NEW YORK (Reuters) - Silver surged nearly 4 percent on Thursday to an all time high at $49.51 an ounce, exceeding the previous record set in 1980 as a dollar drop and gold’s record rally unleashed a wave of speculative buying.
Silver climbed on the back of a tumbling dollar and surging gold prices to within a whisker of $50 an ounce, eclipsing the peak hit when Texan brothers William Hebert and Nelson Bunker Hunt sought to corner the silver market three decades ago.
ANDREW WILKINSON, SENIOR MARKET ANALYST AT INTERACTIVE BROKERS GROUP IN GREENWICH, CONNECTICUT
“Precious metals prices rebounded sharply on Thursday in light of the weak jobless data and a poor U.S. GDP report. The dollar is not seeing much of a reprieve from its earlier weakness, a signal to bearish investors to get long gold and silver.”
ADAM SARHAN, CHIEF EXECUTIVE OF SARHAN CAPITAL IN NEW YORK:
“What’s we’re seeing is a very strong and sustained bid for silver, an overwhelming desire for people to be involved in the silver trade. That strength begets more strength. It becomes a self-fulfilling prophesy as more and more people get involved.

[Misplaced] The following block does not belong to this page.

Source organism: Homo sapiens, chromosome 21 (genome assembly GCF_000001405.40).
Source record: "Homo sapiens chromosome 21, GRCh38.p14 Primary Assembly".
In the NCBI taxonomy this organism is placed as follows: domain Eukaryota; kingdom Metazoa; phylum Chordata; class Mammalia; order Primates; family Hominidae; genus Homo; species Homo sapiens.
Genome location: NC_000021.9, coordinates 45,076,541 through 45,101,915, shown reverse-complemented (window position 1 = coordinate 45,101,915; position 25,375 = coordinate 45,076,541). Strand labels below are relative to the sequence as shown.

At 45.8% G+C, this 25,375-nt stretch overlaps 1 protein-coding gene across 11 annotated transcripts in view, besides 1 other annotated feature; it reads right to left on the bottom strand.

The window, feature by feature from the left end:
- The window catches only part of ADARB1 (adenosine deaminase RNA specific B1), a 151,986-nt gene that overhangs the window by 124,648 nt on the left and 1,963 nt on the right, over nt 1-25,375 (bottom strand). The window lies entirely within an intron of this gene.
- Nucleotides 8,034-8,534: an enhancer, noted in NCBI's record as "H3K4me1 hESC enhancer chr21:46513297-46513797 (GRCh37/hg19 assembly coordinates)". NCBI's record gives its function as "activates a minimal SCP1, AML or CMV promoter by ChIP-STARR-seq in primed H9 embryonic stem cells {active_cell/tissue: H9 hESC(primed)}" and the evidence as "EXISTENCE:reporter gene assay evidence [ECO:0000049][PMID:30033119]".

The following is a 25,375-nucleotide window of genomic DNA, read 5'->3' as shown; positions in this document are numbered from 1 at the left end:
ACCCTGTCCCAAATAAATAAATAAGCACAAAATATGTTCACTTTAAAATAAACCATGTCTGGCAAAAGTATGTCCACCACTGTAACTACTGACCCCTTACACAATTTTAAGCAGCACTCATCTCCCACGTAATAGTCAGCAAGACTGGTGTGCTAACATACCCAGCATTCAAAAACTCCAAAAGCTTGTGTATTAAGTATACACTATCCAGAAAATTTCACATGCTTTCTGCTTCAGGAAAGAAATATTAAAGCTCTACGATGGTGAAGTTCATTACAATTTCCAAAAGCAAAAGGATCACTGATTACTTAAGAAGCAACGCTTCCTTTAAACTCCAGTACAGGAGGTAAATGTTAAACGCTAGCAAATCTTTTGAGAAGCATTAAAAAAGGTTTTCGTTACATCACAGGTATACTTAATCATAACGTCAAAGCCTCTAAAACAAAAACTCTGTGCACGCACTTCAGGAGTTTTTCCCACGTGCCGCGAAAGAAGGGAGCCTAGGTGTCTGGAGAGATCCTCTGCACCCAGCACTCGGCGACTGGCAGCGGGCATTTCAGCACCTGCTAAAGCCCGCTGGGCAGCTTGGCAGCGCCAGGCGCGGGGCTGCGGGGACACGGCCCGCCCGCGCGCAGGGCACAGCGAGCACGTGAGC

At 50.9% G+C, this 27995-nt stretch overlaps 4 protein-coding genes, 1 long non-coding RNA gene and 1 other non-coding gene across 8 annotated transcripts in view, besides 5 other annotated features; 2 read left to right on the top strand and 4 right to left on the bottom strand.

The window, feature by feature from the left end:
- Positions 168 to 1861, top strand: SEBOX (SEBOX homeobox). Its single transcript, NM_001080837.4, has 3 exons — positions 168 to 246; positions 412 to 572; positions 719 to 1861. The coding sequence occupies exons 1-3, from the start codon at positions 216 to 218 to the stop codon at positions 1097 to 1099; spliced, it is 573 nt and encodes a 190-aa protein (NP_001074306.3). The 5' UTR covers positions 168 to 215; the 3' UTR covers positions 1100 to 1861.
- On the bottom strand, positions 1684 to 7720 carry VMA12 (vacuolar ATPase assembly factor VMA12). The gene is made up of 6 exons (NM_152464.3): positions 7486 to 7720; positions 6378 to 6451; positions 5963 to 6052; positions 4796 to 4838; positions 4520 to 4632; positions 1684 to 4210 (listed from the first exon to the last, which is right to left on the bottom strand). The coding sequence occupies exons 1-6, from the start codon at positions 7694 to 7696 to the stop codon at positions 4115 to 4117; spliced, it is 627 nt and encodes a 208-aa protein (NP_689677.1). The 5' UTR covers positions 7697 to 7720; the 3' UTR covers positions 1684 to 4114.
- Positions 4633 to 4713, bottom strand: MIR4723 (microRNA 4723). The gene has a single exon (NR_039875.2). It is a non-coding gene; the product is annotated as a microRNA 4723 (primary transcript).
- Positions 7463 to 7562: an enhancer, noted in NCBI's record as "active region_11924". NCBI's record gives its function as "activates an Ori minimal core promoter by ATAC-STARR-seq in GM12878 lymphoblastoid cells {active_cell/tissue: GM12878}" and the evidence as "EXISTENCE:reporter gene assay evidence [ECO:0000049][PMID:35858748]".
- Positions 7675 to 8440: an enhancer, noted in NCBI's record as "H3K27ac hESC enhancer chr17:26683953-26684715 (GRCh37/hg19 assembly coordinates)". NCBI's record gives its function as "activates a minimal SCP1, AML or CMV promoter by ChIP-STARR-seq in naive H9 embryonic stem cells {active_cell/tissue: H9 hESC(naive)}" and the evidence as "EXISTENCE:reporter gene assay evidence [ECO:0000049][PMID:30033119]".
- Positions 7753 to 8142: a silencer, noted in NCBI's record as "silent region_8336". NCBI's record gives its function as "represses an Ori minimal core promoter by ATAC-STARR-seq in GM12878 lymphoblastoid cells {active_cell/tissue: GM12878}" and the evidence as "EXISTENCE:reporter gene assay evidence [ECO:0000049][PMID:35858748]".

“I’d say that it is premature to call it a bubble, but there’s a bubble-eqsue feel to the move. At this stage, you don’t want to fight the trend. How much higher could it go? No one knows, but there’s no overhead resistance.”
BART MELEK, VICE PRESIDENT AND DIRECTOR OF COMMODITIES, RATES RESEARCH & STRATEGY, TD BANK FINANCIAL GROUP:
“Ultimately, what we are seeing here is a market that has continued to be buoyed by yesterday’s Bernanke statements, which were interpreted to be quite dovish.
“The U.S. dollar continues to soften, and gold and silver continue to be used as hedges against this type of risk. The benefit that silver is getting is that it seems to be underpriced relative to historical highs in real terms. When you take real current dollars and adjust for inflation, the all-time silver high was about $140 plus.
“Gold is certainly much closer to its real high than silver, so if this market is to move, silver will perhaps be more aggressive and outperform gold, and that’s exactly what we are seeing.”
DOUGLAS BORTHWICK, MANAGING DIRECTOR OF FAROS TRADING IN STAMFORD, CONNECTICUT:
“This is a dollar story. It’s not about the euro or the Aussie at $1.09 or gold at $1,534 or silver at a record. It’s not about the price of these things. It’s just about the dollar being worth less. But it has to be worth less for the U.S. to get out of the prolonged slump we are in.”